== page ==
SWIFT says inspections and enforcement will begin in January 2018, and it will report any customers that fail to comply with the 16 mandatory controls to regulators. It says that it will also randomly audit some customer banks, requiring them to provide more detailed proof of compliance via either their internal or external auditors.
In a bid for transparency - and no doubt peer pressure - SWIFT promises that all of its users will have access to each other's compliance reports, "allowing firms to assess [the] risk of counterparts with whom they are doing business."
The organization also notes that financial institutions are free to hold their business partners to an even higher standard. "This quality assurance process will not preclude customers from independently requesting additional assurance from their counterparts," SWIFT says. "In addition, customers will also be able to choose to disclose their compliance with a further 11 advisory controls that will supplement the 16 mandatory controls."
Regulatory Oversight Required
Key to this initiative succeeding, however, will be the participation of regulators. "We recognize that this will be a long haul and will require industrywide effort and investment, as well as active engagement with regulators," Yawar Shah, chairman of SWIFT, says in a statement. "The growing cyber threat requires a concerted, communitywide response."
Indeed, attacks against banks continue to surge. For example, The U.K.'s Financial Conduct Authority, which regulates the country's 56,000 financial services firms, says it's recently seen a surge in the number of breaches that banks have been reporting to it.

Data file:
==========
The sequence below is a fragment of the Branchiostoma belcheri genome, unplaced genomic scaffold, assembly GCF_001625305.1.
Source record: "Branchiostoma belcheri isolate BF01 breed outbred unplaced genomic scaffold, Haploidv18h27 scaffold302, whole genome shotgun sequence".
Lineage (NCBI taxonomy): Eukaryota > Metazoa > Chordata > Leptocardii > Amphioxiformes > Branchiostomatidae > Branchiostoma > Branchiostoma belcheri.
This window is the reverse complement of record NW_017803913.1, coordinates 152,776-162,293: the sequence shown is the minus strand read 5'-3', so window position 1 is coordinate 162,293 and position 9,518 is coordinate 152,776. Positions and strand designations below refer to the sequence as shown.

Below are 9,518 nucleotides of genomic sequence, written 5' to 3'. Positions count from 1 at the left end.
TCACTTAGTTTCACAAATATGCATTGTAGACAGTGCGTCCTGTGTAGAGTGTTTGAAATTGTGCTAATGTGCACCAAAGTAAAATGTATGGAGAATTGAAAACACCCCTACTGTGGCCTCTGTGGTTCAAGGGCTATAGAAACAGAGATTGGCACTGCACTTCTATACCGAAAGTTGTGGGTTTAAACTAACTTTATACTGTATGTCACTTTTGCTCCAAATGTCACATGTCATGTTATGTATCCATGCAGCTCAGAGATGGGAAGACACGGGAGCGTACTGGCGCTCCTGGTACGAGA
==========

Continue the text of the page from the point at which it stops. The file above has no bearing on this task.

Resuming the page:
Speaking recently at a cybersecurity conference, Nausicaa Delfas, the FCA's director of specialist supervision, said that while breach reporting in the United Kingdom continues to be voluntary, attacks appear to be on the increase. "In 2014, we received five reports, in 2015 27, and 75 so far in 2016," she said. "Whilst this significant increase indicates more attacks are occurring, this may also suggest better detection and greater reporting to us on the part of firms, which we very much encourage."
On a related note, the SWIFT Oversight Forum last week issued a call to all countries' banking regulators, urging them to oversee their banks' cybersecurity procedures. In particular, SWIFT says that all countries' banks should be able to consult relevant cybersecurity guidance provided not just by third-party service providers, but also their banking regulators.
The SWIFT Oversight Board recommends that regulators emphasize a number of approaches, ranging from performing ongoing security risk assessments and implementing and testing security controls, to running security awareness and training programs and sharing information with other banks.
The central banks of the 11 countries in the G10 - Belgium, Canada, France, Germany, Italy, Japan, the Netherlands, Sweden, Switzerland, the United Kingdom and the United States - oversee SWIFT, with the National Bank of Belgium taking the lead role. The SWIFT Oversight Board also includes the central banks of Australia, China, Hong Kong, India, Korea, Russia, Saudi Arabia, Singapore, South Africa and Turkey.
But it remains to be seen whether regulators in emerging markets, in particular, will heed SWIFT's latest warnings and call for financial authorities to more carefully police their country's financial institutions.